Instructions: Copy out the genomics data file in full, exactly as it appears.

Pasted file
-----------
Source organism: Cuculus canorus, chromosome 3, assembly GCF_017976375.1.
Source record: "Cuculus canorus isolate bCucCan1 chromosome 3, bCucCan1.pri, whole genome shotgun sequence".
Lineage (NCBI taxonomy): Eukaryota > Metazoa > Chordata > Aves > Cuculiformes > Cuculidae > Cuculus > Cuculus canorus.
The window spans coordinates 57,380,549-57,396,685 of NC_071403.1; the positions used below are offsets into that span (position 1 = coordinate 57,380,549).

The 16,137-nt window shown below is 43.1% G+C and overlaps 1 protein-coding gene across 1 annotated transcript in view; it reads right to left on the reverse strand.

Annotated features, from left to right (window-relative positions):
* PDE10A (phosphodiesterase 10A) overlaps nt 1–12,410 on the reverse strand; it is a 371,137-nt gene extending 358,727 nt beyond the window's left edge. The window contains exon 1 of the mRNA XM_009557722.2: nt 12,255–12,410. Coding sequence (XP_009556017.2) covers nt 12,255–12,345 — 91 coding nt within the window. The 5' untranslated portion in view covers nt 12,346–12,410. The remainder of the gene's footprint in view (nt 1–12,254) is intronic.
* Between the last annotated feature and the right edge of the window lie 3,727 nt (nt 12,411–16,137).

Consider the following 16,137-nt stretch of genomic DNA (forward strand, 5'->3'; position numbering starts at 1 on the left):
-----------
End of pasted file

Source organism: Cuculus canorus, chromosome 3, assembly GCF_017976375.1.
Source record: "Cuculus canorus isolate bCucCan1 chromosome 3, bCucCan1.pri, whole genome shotgun sequence".
Lineage (NCBI taxonomy): Eukaryota > Metazoa > Chordata > Aves > Cuculiformes > Cuculidae > Cuculus > Cuculus canorus.
The window spans coordinates 57,380,549-57,396,685 of NC_071403.1; the positions used below are offsets into that span (position 1 = coordinate 57,380,549).

The 16,137-nt window shown below is 43.1% G+C and overlaps 1 protein-coding gene across 1 annotated transcript in view; it reads right to left on the reverse strand.

Annotated features, from left to right (window-relative positions):
* PDE10A (phosphodiesterase 10A) overlaps nt 1–12,410 on the reverse strand; it is a 371,137-nt gene extending 358,727 nt beyond the window's left edge. The window contains exon 1 of the mRNA XM_009557722.2: nt 12,255–12,410. Coding sequence (XP_009556017.2) covers nt 12,255–12,345 — 91 coding nt within the window. The 5' untranslated portion in view covers nt 12,346–12,410. The remainder of the gene's footprint in view (nt 1–12,254) is intronic.
* Between the last annotated feature and the right edge of the window lie 3,727 nt (nt 12,411–16,137).

Consider the following 16,137-nt stretch of genomic DNA (forward strand, 5'->3'; position numbering starts at 1 on the left):